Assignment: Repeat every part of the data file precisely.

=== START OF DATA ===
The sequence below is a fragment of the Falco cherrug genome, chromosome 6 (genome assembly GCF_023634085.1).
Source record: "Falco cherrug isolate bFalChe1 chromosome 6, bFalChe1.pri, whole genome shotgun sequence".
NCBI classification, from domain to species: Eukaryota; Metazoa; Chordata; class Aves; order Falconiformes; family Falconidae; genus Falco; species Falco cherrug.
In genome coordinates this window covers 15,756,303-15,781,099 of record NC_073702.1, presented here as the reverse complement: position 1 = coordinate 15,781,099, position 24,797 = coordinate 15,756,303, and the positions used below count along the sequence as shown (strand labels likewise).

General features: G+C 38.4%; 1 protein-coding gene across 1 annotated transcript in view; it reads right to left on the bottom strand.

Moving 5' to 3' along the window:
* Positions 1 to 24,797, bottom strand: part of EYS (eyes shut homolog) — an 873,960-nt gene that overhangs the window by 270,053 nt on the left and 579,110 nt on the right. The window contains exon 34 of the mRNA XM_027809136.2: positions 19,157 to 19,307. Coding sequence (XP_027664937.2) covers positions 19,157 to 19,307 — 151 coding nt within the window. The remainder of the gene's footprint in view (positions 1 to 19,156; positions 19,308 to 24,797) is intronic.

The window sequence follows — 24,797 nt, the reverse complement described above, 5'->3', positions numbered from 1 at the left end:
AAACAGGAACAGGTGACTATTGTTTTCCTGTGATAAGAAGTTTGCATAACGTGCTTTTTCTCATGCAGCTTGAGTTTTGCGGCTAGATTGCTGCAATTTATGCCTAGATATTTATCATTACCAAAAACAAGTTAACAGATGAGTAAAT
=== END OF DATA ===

The sequence below is a fragment of the Falco cherrug genome, chromosome 6 (genome assembly GCF_023634085.1).
Source record: "Falco cherrug isolate bFalChe1 chromosome 6, bFalChe1.pri, whole genome shotgun sequence".
NCBI classification, from domain to species: Eukaryota; Metazoa; Chordata; class Aves; order Falconiformes; family Falconidae; genus Falco; species Falco cherrug.
In genome coordinates this window covers 15,756,303-15,781,099 of record NC_073702.1, presented here as the reverse complement: position 1 = coordinate 15,781,099, position 24,797 = coordinate 15,756,303, and the positions used below count along the sequence as shown (strand labels likewise).

General features: G+C 38.4%; 1 protein-coding gene across 1 annotated transcript in view; it reads right to left on the bottom strand.

Moving 5' to 3' along the window:
* Positions 1 to 24,797, bottom strand: part of EYS (eyes shut homolog) — an 873,960-nt gene that overhangs the window by 270,053 nt on the left and 579,110 nt on the right. The window contains exon 34 of the mRNA XM_027809136.2: positions 19,157 to 19,307. Coding sequence (XP_027664937.2) covers positions 19,157 to 19,307 — 151 coding nt within the window. The remainder of the gene's footprint in view (positions 1 to 19,156; positions 19,308 to 24,797) is intronic.

The window sequence follows — 24,797 nt, the reverse complement described above, 5'->3', positions numbered from 1 at the left end:
AAACAGGAACAGGTGACTATTGTTTTCCTGTGATAAGAAGTTTGCATAACGTGCTTTTTCTCATGCAGCTTGAGTTTTGCGGCTAGATTGCTGCAATTTATGCCTAGATATTTATCATTACCAAAAACAAGTTAACAGATGAGTAAAT